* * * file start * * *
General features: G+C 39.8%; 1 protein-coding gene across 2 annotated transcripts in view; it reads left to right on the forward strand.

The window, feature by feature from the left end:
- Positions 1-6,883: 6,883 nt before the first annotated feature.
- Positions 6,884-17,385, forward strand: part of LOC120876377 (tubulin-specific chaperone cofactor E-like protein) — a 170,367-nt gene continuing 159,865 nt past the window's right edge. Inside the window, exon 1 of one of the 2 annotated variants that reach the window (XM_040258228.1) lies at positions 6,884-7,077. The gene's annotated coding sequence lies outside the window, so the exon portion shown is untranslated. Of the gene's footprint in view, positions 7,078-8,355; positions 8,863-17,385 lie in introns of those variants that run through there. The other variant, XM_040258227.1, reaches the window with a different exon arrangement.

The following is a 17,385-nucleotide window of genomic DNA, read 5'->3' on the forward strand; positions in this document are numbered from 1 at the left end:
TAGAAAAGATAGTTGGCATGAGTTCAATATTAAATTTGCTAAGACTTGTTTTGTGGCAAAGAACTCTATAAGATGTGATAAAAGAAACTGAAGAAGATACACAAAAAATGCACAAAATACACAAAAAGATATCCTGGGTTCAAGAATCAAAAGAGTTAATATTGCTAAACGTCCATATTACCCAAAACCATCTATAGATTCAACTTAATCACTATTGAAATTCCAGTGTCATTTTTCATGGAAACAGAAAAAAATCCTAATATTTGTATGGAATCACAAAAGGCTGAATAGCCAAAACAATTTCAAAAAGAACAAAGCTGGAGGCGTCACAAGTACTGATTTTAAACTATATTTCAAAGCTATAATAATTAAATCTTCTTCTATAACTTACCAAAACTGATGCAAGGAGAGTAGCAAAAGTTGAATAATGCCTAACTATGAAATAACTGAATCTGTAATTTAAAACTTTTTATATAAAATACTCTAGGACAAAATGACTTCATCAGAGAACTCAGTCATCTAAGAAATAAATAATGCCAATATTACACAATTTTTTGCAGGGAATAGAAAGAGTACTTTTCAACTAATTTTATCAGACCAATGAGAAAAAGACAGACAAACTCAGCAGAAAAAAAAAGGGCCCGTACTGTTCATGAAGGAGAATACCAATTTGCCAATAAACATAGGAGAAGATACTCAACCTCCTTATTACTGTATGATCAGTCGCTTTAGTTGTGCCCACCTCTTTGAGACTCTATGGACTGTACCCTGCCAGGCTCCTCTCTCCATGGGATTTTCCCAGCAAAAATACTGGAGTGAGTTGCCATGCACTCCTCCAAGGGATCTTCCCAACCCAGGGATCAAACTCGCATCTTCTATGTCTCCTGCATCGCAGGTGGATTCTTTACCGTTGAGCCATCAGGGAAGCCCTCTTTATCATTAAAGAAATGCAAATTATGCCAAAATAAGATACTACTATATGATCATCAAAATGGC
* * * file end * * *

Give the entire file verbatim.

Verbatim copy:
General features: G+C 39.8%; 1 protein-coding gene across 2 annotated transcripts in view; it reads left to right on the forward strand.

The window, feature by feature from the left end:
- Positions 1-6,883: 6,883 nt before the first annotated feature.
- Positions 6,884-17,385, forward strand: part of LOC120876377 (tubulin-specific chaperone cofactor E-like protein) — a 170,367-nt gene continuing 159,865 nt past the window's right edge. Inside the window, exon 1 of one of the 2 annotated variants that reach the window (XM_040258228.1) lies at positions 6,884-7,077. The gene's annotated coding sequence lies outside the window, so the exon portion shown is untranslated. Of the gene's footprint in view, positions 7,078-8,355; positions 8,863-17,385 lie in introns of those variants that run through there. The other variant, XM_040258227.1, reaches the window with a different exon arrangement.

The following is a 17,385-nucleotide window of genomic DNA, read 5'->3' on the forward strand; positions in this document are numbered from 1 at the left end:
TAGAAAAGATAGTTGGCATGAGTTCAATATTAAATTTGCTAAGACTTGTTTTGTGGCAAAGAACTCTATAAGATGTGATAAAAGAAACTGAAGAAGATACACAAAAAATGCACAAAATACACAAAAAGATATCCTGGGTTCAAGAATCAAAAGAGTTAATATTGCTAAACGTCCATATTACCCAAAACCATCTATAGATTCAACTTAATCACTATTGAAATTCCAGTGTCATTTTTCATGGAAACAGAAAAAAATCCTAATATTTGTATGGAATCACAAAAGGCTGAATAGCCAAAACAATTTCAAAAAGAACAAAGCTGGAGGCGTCACAAGTACTGATTTTAAACTATATTTCAAAGCTATAATAATTAAATCTTCTTCTATAACTTACCAAAACTGATGCAAGGAGAGTAGCAAAAGTTGAATAATGCCTAACTATGAAATAACTGAATCTGTAATTTAAAACTTTTTATATAAAATACTCTAGGACAAAATGACTTCATCAGAGAACTCAGTCATCTAAGAAATAAATAATGCCAATATTACACAATTTTTTGCAGGGAATAGAAAGAGTACTTTTCAACTAATTTTATCAGACCAATGAGAAAAAGACAGACAAACTCAGCAGAAAAAAAAAGGGCCCGTACTGTTCATGAAGGAGAATACCAATTTGCCAATAAACATAGGAGAAGATACTCAACCTCCTTATTACTGTATGATCAGTCGCTTTAGTTGTGCCCACCTCTTTGAGACTCTATGGACTGTACCCTGCCAGGCTCCTCTCTCCATGGGATTTTCCCAGCAAAAATACTGGAGTGAGTTGCCATGCACTCCTCCAAGGGATCTTCCCAACCCAGGGATCAAACTCGCATCTTCTATGTCTCCTGCATCGCAGGTGGATTCTTTACCGTTGAGCCATCAGGGAAGCCCTCTTTATCATTAAAGAAATGCAAATTATGCCAAAATAAGATACTACTATATGATCATCAAAATGGC